Thousand cankers disease is a fungal disease of walnuts that is carried from tree to tree by a small bark beetle called the walnut twig beetle. It has killed countless ornamental black walnut trees in the western U.S. and was found for the first time in the eastern U.S. in 2010.
The association of the walnut twig beetle with the fungus that causes thousand cankers disease is a recent discovery. While researchers have known of the beetle's existence for some time, the fungus was only recently discovered. It has since been identified as a new species, fittingly named Geosmithia morbida.
When an adult walnut twig beetle bores into the bark of a walnut tree to lay its eggs it also infects the tree with the pathogen that causes thousand cankers disease. At the sites of infection, small lesions, or cankers, form just under the outer bark. The beetles within the tree also emit pheromones, chemical signals that summon other walnut twig beetles to the tree.
For each beetle that bores into the bark, another small canker is formed, eventually covering the branches and trunk of the walnut. As more cankers are formed, they merge and limit the ability of the tree to transport and store nutrients, slowly resulting in tree death.
The best estimate is that a tree will die 2 to 3 years after the first symptoms occur. It is likely that at that point the tree has already been infested for several years. In the West, it may take a decade or more to kill a tree.
Once a tree begins to decline from thousand cankers disease it will not recover. Advances in research may change this, but for now there is no therapeutic cure.
At first, one may notice a thinning tree top, discolored or smaller than usual leaves, and/or individual branches dying. On close inspection, small holes where the beetles have entered and exited the bark may be seen and if a very thin layer of the bark is removed or scraped, small oval or round cankers may be seen. Cankers are dark brown and less than an inch across (about the size of a quarter).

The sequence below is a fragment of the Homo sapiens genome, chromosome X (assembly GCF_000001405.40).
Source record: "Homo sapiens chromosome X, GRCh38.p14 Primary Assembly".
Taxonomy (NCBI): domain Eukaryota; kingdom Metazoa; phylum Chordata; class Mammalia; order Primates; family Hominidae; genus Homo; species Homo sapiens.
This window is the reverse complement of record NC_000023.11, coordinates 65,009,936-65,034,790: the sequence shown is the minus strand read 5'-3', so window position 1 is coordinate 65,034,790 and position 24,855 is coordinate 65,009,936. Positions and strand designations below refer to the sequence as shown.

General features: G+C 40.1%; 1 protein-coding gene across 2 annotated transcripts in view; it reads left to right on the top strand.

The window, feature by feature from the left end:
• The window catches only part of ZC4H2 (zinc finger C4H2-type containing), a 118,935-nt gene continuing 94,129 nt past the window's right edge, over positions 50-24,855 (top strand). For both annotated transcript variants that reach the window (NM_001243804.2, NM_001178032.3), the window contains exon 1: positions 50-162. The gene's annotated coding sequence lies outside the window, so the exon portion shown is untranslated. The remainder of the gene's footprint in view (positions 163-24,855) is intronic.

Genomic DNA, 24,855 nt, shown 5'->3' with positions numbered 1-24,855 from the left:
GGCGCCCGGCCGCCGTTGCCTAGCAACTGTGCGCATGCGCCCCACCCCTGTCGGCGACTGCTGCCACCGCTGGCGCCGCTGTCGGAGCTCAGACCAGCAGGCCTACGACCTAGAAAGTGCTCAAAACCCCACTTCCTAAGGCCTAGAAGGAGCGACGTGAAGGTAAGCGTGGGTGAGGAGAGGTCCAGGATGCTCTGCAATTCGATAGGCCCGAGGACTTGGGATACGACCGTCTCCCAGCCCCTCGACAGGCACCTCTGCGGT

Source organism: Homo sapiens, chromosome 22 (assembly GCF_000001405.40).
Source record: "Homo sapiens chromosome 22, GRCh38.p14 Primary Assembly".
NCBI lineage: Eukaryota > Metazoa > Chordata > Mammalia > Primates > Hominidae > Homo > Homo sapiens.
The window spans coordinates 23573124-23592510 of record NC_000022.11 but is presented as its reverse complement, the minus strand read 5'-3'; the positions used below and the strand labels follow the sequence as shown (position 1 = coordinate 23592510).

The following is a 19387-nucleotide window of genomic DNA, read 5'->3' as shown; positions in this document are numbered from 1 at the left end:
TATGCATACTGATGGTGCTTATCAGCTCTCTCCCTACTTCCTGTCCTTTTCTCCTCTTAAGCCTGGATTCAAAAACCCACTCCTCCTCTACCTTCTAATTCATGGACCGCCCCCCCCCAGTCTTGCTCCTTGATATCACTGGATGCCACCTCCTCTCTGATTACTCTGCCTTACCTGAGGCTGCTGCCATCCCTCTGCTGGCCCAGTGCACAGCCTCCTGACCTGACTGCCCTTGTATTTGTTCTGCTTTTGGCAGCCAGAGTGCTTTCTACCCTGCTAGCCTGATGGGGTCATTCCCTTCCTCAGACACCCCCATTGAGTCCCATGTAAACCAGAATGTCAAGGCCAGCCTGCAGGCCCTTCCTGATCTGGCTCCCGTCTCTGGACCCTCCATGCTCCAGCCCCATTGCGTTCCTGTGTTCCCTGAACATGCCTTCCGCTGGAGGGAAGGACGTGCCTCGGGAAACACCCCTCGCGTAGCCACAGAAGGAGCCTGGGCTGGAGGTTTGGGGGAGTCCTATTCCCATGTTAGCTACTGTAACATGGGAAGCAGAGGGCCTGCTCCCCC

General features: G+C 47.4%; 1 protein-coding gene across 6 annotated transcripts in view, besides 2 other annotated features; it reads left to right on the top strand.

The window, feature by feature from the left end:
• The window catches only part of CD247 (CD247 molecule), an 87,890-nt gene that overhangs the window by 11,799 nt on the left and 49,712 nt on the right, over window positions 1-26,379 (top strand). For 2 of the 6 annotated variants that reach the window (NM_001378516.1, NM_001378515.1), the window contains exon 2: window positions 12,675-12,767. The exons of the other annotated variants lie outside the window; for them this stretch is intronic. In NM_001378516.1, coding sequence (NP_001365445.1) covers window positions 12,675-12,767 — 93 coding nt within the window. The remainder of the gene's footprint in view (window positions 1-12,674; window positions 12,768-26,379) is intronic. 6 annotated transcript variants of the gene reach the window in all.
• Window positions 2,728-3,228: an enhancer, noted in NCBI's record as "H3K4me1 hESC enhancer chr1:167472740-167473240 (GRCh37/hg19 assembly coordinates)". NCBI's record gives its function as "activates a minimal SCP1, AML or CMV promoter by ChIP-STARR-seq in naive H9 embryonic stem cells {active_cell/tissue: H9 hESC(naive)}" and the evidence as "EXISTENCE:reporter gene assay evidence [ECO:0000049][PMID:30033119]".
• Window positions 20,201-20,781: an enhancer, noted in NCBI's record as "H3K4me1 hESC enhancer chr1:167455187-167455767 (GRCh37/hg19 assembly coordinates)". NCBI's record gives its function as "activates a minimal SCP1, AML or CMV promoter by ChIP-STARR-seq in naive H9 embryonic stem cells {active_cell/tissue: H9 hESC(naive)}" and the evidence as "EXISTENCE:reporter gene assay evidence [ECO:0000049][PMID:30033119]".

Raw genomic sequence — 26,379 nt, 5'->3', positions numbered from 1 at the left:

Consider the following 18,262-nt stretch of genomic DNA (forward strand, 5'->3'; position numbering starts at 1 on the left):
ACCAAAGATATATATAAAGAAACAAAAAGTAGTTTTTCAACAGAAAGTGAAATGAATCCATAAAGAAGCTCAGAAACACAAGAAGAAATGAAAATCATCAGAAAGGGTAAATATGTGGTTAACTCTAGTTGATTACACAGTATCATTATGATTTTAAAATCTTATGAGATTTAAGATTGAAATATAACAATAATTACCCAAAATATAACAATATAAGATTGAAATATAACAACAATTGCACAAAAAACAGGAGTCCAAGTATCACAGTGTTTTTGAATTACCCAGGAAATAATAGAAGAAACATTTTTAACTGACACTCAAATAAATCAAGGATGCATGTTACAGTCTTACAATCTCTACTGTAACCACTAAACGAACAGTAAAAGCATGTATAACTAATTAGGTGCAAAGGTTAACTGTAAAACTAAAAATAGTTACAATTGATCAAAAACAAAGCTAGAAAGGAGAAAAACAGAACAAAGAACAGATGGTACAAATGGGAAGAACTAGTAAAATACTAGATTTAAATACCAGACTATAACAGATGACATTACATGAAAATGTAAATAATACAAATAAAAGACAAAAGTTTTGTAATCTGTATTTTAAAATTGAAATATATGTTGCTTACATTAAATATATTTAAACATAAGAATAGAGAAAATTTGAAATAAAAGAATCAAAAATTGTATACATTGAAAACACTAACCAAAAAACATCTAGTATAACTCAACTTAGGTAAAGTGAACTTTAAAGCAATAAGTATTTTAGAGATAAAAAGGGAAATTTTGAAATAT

Currently, the tree care community does not know how to protect or save trees from thousand cankers disease. Keeping trees as healthy as possible through good forest and ornamental tree management practices might delay infestation and/or disease development. The best thing to do is to quickly detect its presence in new areas and destroy affected tree materials. If you have several walnut trees, remove all dead and dying infected walnut trees from your property and dispose of the wood properly to reduce the chance of having other trees attacked. Properly dispose of material from affected trees by burning or burying branches and smaller diameter wood as soon as possible.
The primary focus right now is to prevent further spread of this disease, especially spread facilitated by humans. Transporting woody materials from dead or green affected trees to a new location can spread the insect and fungus to new areas. Don't move firewood or other unprocessed walnut wood products out of areas where thousand cankers disease has been detected or is suspected to be present. Use locally grown firewood or wood that has been heat treated and inspected.
If you think you walnut trees may be suffering from Thousand Cankers Disease, contact Cutting Edge Tree Care Specialists today.